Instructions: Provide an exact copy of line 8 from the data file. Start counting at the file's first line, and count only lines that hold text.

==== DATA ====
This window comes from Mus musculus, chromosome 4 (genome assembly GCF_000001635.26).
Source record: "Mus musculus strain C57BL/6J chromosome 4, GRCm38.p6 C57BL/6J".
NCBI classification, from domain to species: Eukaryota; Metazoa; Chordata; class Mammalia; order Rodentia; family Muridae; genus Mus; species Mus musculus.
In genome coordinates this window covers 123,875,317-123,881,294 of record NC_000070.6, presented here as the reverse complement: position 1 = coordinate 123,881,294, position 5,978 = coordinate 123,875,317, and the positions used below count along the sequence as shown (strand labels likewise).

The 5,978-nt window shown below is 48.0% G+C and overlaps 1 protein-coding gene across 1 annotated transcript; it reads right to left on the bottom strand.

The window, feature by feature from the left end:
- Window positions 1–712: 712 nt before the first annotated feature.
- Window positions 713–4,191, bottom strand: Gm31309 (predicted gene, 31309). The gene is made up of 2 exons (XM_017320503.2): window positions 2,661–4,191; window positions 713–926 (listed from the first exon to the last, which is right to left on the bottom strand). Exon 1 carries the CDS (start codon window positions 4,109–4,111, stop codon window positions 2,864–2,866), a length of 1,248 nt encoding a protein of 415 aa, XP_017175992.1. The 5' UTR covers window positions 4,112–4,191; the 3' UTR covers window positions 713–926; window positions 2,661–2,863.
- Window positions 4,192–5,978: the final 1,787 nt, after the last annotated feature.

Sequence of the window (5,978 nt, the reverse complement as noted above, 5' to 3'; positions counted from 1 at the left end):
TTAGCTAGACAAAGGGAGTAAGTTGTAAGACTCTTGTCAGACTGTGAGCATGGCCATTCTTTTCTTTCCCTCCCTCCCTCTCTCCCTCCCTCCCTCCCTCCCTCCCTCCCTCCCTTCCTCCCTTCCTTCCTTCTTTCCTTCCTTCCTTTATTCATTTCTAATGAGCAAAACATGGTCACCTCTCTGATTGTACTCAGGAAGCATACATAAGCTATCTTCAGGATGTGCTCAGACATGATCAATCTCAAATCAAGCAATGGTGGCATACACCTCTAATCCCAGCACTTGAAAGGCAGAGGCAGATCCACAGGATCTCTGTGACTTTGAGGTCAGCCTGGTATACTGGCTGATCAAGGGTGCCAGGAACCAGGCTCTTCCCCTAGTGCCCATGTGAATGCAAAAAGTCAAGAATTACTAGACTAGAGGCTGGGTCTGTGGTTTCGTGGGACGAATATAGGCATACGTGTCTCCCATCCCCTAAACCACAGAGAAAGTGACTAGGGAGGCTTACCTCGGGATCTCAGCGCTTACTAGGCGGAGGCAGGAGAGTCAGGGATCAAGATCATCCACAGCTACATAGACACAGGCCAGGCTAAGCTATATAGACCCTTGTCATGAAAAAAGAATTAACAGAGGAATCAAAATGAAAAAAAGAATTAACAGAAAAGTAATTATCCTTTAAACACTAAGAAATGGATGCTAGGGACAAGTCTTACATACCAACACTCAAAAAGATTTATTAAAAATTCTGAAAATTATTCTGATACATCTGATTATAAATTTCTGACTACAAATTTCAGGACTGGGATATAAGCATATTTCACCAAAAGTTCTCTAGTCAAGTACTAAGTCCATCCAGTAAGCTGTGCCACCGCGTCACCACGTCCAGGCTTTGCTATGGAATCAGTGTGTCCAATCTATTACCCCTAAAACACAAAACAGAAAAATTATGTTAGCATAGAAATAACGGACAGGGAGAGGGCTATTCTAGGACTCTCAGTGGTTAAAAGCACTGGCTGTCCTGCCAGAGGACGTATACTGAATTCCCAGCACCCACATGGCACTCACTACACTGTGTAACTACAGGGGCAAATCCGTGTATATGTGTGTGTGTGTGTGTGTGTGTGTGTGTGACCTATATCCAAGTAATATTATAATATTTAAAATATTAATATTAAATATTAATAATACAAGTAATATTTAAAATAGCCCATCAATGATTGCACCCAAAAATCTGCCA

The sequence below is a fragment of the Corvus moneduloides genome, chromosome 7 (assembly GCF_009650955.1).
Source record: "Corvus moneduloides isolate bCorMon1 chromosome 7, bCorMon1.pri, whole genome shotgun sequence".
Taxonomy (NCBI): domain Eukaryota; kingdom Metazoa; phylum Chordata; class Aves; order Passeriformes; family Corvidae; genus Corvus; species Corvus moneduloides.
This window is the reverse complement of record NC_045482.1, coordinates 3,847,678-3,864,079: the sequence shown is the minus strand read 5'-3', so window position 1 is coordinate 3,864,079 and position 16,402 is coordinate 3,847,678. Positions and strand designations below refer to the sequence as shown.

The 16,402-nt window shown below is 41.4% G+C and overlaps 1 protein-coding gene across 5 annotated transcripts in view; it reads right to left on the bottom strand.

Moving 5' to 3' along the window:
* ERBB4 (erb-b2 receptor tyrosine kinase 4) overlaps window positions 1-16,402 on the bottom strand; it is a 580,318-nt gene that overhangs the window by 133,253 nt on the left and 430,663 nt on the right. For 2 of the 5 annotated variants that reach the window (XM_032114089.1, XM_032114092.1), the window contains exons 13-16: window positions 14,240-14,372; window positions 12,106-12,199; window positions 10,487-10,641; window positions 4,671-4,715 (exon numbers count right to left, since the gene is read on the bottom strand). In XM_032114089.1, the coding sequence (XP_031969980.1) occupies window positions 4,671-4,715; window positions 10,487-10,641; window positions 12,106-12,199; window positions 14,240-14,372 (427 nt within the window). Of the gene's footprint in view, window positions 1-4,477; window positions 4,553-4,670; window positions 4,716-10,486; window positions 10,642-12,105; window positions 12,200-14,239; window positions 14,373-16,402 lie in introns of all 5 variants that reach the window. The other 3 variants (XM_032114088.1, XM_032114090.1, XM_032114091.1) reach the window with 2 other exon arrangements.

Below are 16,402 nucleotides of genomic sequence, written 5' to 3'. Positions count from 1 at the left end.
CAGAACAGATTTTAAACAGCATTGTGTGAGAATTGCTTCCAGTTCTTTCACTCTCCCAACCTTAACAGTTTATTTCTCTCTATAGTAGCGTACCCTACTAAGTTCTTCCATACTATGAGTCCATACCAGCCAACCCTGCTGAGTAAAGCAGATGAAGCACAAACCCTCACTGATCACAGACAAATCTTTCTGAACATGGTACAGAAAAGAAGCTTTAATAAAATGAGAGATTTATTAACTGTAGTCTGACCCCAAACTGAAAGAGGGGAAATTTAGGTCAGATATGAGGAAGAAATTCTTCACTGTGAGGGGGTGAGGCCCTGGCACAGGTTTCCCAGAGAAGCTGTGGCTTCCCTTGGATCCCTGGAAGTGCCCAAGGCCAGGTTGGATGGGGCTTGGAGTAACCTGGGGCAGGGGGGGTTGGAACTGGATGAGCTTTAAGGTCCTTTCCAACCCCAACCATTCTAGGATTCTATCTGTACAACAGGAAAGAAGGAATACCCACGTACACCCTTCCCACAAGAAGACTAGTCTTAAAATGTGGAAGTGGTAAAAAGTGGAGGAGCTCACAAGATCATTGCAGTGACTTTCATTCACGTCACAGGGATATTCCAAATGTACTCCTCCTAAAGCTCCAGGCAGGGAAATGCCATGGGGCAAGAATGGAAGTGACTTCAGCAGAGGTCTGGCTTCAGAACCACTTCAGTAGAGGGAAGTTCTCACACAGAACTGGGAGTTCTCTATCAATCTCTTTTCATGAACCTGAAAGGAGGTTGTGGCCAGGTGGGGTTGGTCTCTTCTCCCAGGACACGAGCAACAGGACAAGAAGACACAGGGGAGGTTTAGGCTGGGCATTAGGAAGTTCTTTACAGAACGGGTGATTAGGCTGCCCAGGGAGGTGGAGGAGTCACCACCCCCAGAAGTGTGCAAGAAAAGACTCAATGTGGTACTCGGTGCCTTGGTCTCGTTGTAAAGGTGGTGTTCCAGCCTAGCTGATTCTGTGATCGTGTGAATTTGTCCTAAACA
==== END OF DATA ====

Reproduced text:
- Window positions 713–4,191, bottom strand: Gm31309 (predicted gene, 31309). The gene is made up of 2 exons (XM_017320503.2): window positions 2,661–4,191; window positions 713–926 (listed from the first exon to the last, which is right to left on the bottom strand). Exon 1 carries the CDS (start codon window positions 4,109–4,111, stop codon window positions 2,864–2,866), a length of 1,248 nt encoding a protein of 415 aa, XP_017175992.1. The 5' UTR covers window positions 4,112–4,191; the 3' UTR covers window positions 713–926; window positions 2,661–2,863.